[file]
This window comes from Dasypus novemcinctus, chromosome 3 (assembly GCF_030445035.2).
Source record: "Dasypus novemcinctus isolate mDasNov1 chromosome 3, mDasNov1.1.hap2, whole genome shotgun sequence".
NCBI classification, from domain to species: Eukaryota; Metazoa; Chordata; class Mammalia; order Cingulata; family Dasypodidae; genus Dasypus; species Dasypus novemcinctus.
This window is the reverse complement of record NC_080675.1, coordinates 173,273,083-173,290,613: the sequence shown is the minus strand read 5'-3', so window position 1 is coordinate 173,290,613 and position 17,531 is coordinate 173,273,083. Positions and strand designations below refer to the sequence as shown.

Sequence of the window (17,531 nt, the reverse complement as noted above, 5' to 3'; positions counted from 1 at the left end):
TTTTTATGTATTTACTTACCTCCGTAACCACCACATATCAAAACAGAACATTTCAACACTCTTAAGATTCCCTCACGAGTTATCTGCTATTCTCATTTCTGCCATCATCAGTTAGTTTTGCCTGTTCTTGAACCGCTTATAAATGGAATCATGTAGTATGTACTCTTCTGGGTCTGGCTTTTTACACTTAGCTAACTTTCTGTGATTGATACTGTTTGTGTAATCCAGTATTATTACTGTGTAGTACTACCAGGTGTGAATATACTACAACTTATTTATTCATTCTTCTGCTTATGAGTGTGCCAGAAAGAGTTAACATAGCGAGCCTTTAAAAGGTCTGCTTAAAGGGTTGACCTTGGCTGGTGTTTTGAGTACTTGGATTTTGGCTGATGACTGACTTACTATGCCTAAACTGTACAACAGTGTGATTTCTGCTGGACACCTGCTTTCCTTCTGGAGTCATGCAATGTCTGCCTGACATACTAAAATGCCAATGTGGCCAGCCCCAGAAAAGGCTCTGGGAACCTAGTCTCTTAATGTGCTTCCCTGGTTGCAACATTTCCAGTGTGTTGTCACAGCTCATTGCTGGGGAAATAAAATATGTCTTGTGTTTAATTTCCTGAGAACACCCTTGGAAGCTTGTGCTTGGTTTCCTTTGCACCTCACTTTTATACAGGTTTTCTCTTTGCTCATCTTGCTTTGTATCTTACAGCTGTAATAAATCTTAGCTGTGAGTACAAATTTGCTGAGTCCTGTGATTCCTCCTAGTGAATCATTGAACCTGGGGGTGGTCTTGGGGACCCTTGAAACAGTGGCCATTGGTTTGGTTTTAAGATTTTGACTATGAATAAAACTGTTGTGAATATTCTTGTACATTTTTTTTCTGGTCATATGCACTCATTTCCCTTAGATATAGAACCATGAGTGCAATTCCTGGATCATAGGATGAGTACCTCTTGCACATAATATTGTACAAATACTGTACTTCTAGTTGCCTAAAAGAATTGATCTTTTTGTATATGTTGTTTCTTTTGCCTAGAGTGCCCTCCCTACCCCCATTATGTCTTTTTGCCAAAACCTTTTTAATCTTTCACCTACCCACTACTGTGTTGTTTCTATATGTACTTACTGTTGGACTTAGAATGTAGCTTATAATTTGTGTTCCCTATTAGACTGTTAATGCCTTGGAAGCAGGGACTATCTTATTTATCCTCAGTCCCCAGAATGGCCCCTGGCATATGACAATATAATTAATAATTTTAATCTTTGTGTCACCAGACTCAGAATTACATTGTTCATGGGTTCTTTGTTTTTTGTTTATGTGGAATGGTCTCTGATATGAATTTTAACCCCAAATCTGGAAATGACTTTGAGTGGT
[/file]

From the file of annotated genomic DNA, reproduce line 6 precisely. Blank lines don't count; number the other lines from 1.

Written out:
TTTTTATGTATTTACTTACCTCCGTAACCACCACATATCAAAACAGAACATTTCAACACTCTTAAGATTCCCTCACGAGTTATCTGCTATTCTCATTTCTGCCATCATCAGTTAGTTTTGCCTGTTCTTGAACCGCTTATAAATGGAATCATGTAGTATGTACTCTTCTGGGTCTGGCTTTTTACACTTAGCTAACTTTCTGTGATTGATACTGTTTGTGTAATCCAGTATTATTACTGTGTAGTACTACCAGGTGTGAATATACTACAACTTATTTATTCATTCTTCTGCTTATGAGTGTGCCAGAAAGAGTTAACATAGCGAGCCTTTAAAAGGTCTGCTTAAAGGGTTGACCTTGGCTGGTGTTTTGAGTACTTGGATTTTGGCTGATGACTGACTTACTATGCCTAAACTGTACAACAGTGTGATTTCTGCTGGACACCTGCTTTCCTTCTGGAGTCATGCAATGTCTGCCTGACATACTAAAATGCCAATGTGGCCAGCCCCAGAAAAGGCTCTGGGAACCTAGTCTCTTAATGTGCTTCCCTGGTTGCAACATTTCCAGTGTGTTGTCACAGCTCATTGCTGGGGAAATAAAATATGTCTTGTGTTTAATTTCCTGAGAACACCCTTGGAAGCTTGTGCTTGGTTTCCTTTGCACCTCACTTTTATACAGGTTTTCTCTTTGCTCATCTTGCTTTGTATCTTACAGCTGTAATAAATCTTAGCTGTGAGTACAAATTTGCTGAGTCCTGTGATTCCTCCTAGTGAATCATTGAACCTGGGGGTGGTCTTGGGGACCCTTGAAACAGTGGCCATTGGTTTGGTTTTAAGATTTTGACTATGAATAAAACTGTTGTGAATATTCTTGTACATTTTTTTTCTGGTCATATGCACTCATTTCCCTTAGATATAGAACCATGAGTGCAATTCCTGGATCATAGGATGAGTACCTCTTGCACATAATATTGTACAAATACTGTACTTCTAGTTGCCTAAAAGAATTGATCTTTTTGTATATGTTGTTTCTTTTGCCTAGAGTGCCCTCCCTACCCCCATTATGTCTTTTTGCCAAAACCTTTTTAATCTTTCACCTACCCACTACTGTGTTGTTTCTATATGTACTTACTGTTGGACTTAGAATGTAGCTTATAATTTGTGTTCCCTATTAGACTGTTAATGCCTTGGAAGCAGGGACTATCTTATTTATCCTCAGTCCCCAGAATGGCCCCTGGCATATGACAATATAATTAATAATTTTAATCTTTGTGTCACCAGACTCAGAATTACATTGTTCATGGGTTCTTTGTTTTTTGTTTATGTGGAATGGTCTCTGATATGAATTTTAACCCCAAATCTGGAAATGACTTTGAGTGGT